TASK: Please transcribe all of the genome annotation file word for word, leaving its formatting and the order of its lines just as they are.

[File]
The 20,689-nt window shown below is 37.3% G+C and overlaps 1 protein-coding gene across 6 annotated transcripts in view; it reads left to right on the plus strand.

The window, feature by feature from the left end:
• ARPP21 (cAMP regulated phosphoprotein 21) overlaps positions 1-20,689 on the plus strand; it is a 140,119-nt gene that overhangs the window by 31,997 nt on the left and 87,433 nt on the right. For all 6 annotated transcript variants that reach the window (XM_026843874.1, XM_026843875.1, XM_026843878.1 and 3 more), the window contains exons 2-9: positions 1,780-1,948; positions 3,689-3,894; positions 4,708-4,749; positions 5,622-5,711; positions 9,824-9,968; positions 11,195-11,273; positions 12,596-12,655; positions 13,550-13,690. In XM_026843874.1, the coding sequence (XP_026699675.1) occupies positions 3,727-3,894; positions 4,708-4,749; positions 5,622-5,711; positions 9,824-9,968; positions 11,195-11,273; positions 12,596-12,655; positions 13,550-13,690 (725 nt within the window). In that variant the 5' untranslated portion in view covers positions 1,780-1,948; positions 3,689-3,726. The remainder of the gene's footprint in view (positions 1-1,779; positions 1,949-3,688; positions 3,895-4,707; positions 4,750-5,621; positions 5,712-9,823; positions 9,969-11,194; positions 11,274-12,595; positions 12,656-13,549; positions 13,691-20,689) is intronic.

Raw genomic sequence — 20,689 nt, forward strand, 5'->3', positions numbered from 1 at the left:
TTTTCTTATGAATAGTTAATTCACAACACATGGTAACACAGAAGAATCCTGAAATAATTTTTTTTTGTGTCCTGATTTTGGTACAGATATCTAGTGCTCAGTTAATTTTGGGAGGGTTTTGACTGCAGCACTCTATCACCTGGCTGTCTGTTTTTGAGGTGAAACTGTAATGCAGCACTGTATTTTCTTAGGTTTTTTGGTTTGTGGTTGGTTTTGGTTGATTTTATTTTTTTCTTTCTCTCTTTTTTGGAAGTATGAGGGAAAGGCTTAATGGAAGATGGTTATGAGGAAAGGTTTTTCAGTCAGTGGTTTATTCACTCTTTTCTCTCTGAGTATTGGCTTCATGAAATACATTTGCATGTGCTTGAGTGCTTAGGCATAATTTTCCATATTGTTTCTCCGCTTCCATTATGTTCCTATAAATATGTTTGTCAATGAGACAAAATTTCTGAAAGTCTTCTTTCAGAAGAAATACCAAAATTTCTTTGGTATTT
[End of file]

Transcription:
The 20,689-nt window shown below is 37.3% G+C and overlaps 1 protein-coding gene across 6 annotated transcripts in view; it reads left to right on the plus strand.

The window, feature by feature from the left end:
• ARPP21 (cAMP regulated phosphoprotein 21) overlaps positions 1-20,689 on the plus strand; it is a 140,119-nt gene that overhangs the window by 31,997 nt on the left and 87,433 nt on the right. For all 6 annotated transcript variants that reach the window (XM_026843874.1, XM_026843875.1, XM_026843878.1 and 3 more), the window contains exons 2-9: positions 1,780-1,948; positions 3,689-3,894; positions 4,708-4,749; positions 5,622-5,711; positions 9,824-9,968; positions 11,195-11,273; positions 12,596-12,655; positions 13,550-13,690. In XM_026843874.1, the coding sequence (XP_026699675.1) occupies positions 3,727-3,894; positions 4,708-4,749; positions 5,622-5,711; positions 9,824-9,968; positions 11,195-11,273; positions 12,596-12,655; positions 13,550-13,690 (725 nt within the window). In that variant the 5' untranslated portion in view covers positions 1,780-1,948; positions 3,689-3,726. The remainder of the gene's footprint in view (positions 1-1,779; positions 1,949-3,688; positions 3,895-4,707; positions 4,750-5,621; positions 5,712-9,823; positions 9,969-11,194; positions 11,274-12,595; positions 12,656-13,549; positions 13,691-20,689) is intronic.

Raw genomic sequence — 20,689 nt, forward strand, 5'->3', positions numbered from 1 at the left:
TTTTCTTATGAATAGTTAATTCACAACACATGGTAACACAGAAGAATCCTGAAATAATTTTTTTTTGTGTCCTGATTTTGGTACAGATATCTAGTGCTCAGTTAATTTTGGGAGGGTTTTGACTGCAGCACTCTATCACCTGGCTGTCTGTTTTTGAGGTGAAACTGTAATGCAGCACTGTATTTTCTTAGGTTTTTTGGTTTGTGGTTGGTTTTGGTTGATTTTATTTTTTTCTTTCTCTCTTTTTTGGAAGTATGAGGGAAAGGCTTAATGGAAGATGGTTATGAGGAAAGGTTTTTCAGTCAGTGGTTTATTCACTCTTTTCTCTCTGAGTATTGGCTTCATGAAATACATTTGCATGTGCTTGAGTGCTTAGGCATAATTTTCCATATTGTTTCTCCGCTTCCATTATGTTCCTATAAATATGTTTGTCAATGAGACAAAATTTCTGAAAGTCTTCTTTCAGAAGAAATACCAAAATTTCTTTGGTATTT